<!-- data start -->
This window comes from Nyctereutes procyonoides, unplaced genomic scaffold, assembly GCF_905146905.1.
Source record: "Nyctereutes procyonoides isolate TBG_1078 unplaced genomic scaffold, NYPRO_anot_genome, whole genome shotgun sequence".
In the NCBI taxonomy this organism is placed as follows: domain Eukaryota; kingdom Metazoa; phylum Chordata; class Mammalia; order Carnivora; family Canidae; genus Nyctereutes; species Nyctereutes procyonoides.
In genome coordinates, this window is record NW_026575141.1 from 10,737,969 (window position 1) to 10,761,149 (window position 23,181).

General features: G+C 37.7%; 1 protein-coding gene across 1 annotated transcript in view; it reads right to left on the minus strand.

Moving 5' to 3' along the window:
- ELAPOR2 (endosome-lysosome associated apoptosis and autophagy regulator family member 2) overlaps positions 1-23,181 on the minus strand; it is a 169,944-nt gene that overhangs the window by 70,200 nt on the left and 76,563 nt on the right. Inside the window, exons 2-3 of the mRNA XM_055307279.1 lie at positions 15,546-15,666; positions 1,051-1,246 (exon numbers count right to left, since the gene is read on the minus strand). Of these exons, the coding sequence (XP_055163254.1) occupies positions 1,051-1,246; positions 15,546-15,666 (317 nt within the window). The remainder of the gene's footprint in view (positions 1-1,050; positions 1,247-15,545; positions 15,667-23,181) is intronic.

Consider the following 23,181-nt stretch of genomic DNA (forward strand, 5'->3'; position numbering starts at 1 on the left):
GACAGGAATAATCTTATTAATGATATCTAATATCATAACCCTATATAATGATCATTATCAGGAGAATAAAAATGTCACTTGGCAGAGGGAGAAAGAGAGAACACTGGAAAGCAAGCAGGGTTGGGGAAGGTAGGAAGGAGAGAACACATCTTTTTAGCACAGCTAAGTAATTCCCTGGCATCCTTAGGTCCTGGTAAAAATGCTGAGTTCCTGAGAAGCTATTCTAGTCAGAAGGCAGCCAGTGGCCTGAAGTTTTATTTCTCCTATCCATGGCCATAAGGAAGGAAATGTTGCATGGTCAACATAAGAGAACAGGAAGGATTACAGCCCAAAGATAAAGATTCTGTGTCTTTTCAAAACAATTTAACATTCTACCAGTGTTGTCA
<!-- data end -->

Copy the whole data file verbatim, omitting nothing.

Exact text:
This window comes from Nyctereutes procyonoides, unplaced genomic scaffold, assembly GCF_905146905.1.
Source record: "Nyctereutes procyonoides isolate TBG_1078 unplaced genomic scaffold, NYPRO_anot_genome, whole genome shotgun sequence".
In the NCBI taxonomy this organism is placed as follows: domain Eukaryota; kingdom Metazoa; phylum Chordata; class Mammalia; order Carnivora; family Canidae; genus Nyctereutes; species Nyctereutes procyonoides.
In genome coordinates, this window is record NW_026575141.1 from 10,737,969 (window position 1) to 10,761,149 (window position 23,181).

General features: G+C 37.7%; 1 protein-coding gene across 1 annotated transcript in view; it reads right to left on the minus strand.

Moving 5' to 3' along the window:
- ELAPOR2 (endosome-lysosome associated apoptosis and autophagy regulator family member 2) overlaps positions 1-23,181 on the minus strand; it is a 169,944-nt gene that overhangs the window by 70,200 nt on the left and 76,563 nt on the right. Inside the window, exons 2-3 of the mRNA XM_055307279.1 lie at positions 15,546-15,666; positions 1,051-1,246 (exon numbers count right to left, since the gene is read on the minus strand). Of these exons, the coding sequence (XP_055163254.1) occupies positions 1,051-1,246; positions 15,546-15,666 (317 nt within the window). The remainder of the gene's footprint in view (positions 1-1,050; positions 1,247-15,545; positions 15,667-23,181) is intronic.

Consider the following 23,181-nt stretch of genomic DNA (forward strand, 5'->3'; position numbering starts at 1 on the left):
GACAGGAATAATCTTATTAATGATATCTAATATCATAACCCTATATAATGATCATTATCAGGAGAATAAAAATGTCACTTGGCAGAGGGAGAAAGAGAGAACACTGGAAAGCAAGCAGGGTTGGGGAAGGTAGGAAGGAGAGAACACATCTTTTTAGCACAGCTAAGTAATTCCCTGGCATCCTTAGGTCCTGGTAAAAATGCTGAGTTCCTGAGAAGCTATTCTAGTCAGAAGGCAGCCAGTGGCCTGAAGTTTTATTTCTCCTATCCATGGCCATAAGGAAGGAAATGTTGCATGGTCAACATAAGAGAACAGGAAGGATTACAGCCCAAAGATAAAGATTCTGTGTCTTTTCAAAACAATTTAACATTCTACCAGTGTTGTCA